Editorial: Examining Communication During the March 23rd Lockdown

On March 23rd, 2022, Hastings High School declared a two-hour delay in order to handle a presumed threat made towards the school. According to Assistant Principal Melissa Hardesty, Principal Lou Adipietro’s school email account received emails during the night before from parents and student Peer Leaders who were concerned about rumors of a student planning to bring a firearm to school the following morning. Immediately, Ms. Hardesty notified the chief of police, who sent police to both the school and the suspected student’s home. The school building was put into a lockdown and lockout: the students already inside the school followed standard lockdown procedure. 

According to Ms. Hardesty, the Hastings High School staff was immediately notified over the loudspeaker and by email about the developing situation. Ms. Hardesty, the superintendent, the assistant superintendent, the chief of police, and the school’s security consultants were all in direct contact with each other throughout that morning.

“Central Office did a great job getting everyone together, and they did so at multiple points that morning,” Ms. Hardesty said. She felt that the school’s response time was appropriate, saying that “within ten minutes of us being taken out of lockdown, we were in a conference room, talking about next steps.” The communication within the school and law enforcement was clearly efficient and effective. 

Yet, there were clear issues with communication to the rest of the student body. “It was difficult to have people on the outside of the building,” said Ms. Hardesty. Around 8:00 AM, there were hundreds of students and staff members outside the building, a dangerous situation in the event of a real threat. Additionally, many students were hearing things indirectly—through friends who heard it from their parents who heard it from Facebook. This led to mass confusion and, in many cases, panic, as there was no information provided directly to the students themselves. 

The communication within the administration and law enforcement was an admirable and critical aspect of the school’s response, but the initial communication to students in the morning requires attention. The school has, so far, communicated to the public through the parents. Communication to parents is essential, but in developing situations, like the one on March 23rd, 2022, it is clumsy to need to include parents as a go-between in order to keep students informed of a developing situation. 

Government can communicate warnings about safety threats and extreme weather through Wireless Emergency Alerts (WEA), which sends targeted text messages to cellular phones in affected geographical areas. The overwhelming majority of students at Hastings High School have cell phones, and the school could use a system similar to the WEA to communicate warnings and instructions to students in real time. Collecting phone numbers and setting up a warning system would be a good investment for future situations like this one.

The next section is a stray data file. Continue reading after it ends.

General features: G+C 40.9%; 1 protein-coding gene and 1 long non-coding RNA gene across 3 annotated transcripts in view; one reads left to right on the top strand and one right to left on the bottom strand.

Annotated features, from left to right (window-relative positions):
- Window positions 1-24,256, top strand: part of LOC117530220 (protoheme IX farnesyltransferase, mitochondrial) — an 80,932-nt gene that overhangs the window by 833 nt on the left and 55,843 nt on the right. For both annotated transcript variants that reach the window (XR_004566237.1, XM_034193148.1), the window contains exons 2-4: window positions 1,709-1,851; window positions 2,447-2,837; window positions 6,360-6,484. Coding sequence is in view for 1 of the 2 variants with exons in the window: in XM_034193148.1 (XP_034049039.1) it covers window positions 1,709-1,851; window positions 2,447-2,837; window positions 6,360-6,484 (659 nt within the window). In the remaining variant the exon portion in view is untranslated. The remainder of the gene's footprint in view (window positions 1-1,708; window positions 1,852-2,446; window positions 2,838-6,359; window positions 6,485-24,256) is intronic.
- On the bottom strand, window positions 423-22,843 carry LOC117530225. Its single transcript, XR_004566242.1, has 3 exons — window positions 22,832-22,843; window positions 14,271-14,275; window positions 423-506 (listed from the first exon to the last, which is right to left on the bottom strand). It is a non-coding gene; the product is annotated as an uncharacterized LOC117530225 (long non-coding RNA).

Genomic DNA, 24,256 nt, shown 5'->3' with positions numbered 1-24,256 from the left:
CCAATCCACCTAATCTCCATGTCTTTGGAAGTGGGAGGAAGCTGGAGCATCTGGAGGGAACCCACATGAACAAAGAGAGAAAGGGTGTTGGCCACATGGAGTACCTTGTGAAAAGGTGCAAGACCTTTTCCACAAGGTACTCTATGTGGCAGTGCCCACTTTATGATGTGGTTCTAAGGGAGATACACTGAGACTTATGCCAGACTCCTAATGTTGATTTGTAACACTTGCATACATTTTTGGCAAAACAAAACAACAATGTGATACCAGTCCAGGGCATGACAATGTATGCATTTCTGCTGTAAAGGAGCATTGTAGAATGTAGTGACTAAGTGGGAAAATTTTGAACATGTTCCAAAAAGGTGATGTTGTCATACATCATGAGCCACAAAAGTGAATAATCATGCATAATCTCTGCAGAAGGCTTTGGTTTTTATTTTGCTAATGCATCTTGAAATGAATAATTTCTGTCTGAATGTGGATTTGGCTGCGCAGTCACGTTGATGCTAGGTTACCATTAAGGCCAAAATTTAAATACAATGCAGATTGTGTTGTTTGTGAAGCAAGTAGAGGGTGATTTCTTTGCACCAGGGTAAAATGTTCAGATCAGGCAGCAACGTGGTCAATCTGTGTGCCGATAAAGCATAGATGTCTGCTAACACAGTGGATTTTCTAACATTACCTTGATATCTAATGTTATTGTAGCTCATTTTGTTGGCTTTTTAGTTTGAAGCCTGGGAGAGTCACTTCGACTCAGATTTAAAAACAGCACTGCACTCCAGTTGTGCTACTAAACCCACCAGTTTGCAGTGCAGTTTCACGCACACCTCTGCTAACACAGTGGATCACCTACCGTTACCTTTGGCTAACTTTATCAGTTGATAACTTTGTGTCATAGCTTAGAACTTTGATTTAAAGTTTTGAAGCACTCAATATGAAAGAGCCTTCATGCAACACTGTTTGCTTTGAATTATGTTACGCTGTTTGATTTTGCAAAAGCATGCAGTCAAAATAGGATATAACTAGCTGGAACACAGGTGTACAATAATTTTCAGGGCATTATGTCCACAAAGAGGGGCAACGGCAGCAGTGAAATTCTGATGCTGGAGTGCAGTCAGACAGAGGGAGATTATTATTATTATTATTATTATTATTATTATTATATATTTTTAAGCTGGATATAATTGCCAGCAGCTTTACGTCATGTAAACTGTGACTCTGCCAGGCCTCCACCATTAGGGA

One critical flaw with the WEA involving violent situations is that the perpetrators could also have access to the warnings, which could give them critical information about their potential victims’ whereabouts. Clearly, though, there are ways to use the WEA without aiding the perpetrators of the threats. One simple instruction lacking on March 23rd was simply to tell everyone to go back home, which would not have helped potential perpetrators in any meaningful way but would have substantially expedited students safe departure from the campus .  

During the block before lunch on March 23rd, the administration gave a loudspeaker announcement to calm the fears of the student body and quiet the multitude of contradictory rumors swirling around the school. The announcement assured students that everyone was safe, that no one was arrested, and added that everyone should refrain from spreading rumors. The announcement was a helpful in calming immediate fears, but it was too vague for many students to tamp down on rumors. In the absence of the facts, false information about weapons, arrests, and law enforcement understandably proliferated. 

Is there a way to give students and parents enough of a narrative to establish a basic understanding while respecting the privacy of students involved? There must be a balance where the school can establish basic, anonymous details—e.g., the rumors about the incident started last night online, parents eventually reported the issue to Mr. Adipietro, etc.—without violating anyone’s privacy. 

The internal communication at Hastings High School was admirable, but it is time for the school to consider direct communication to the student body as well and to consider how slightly more detailed information may lead to a better informed student body.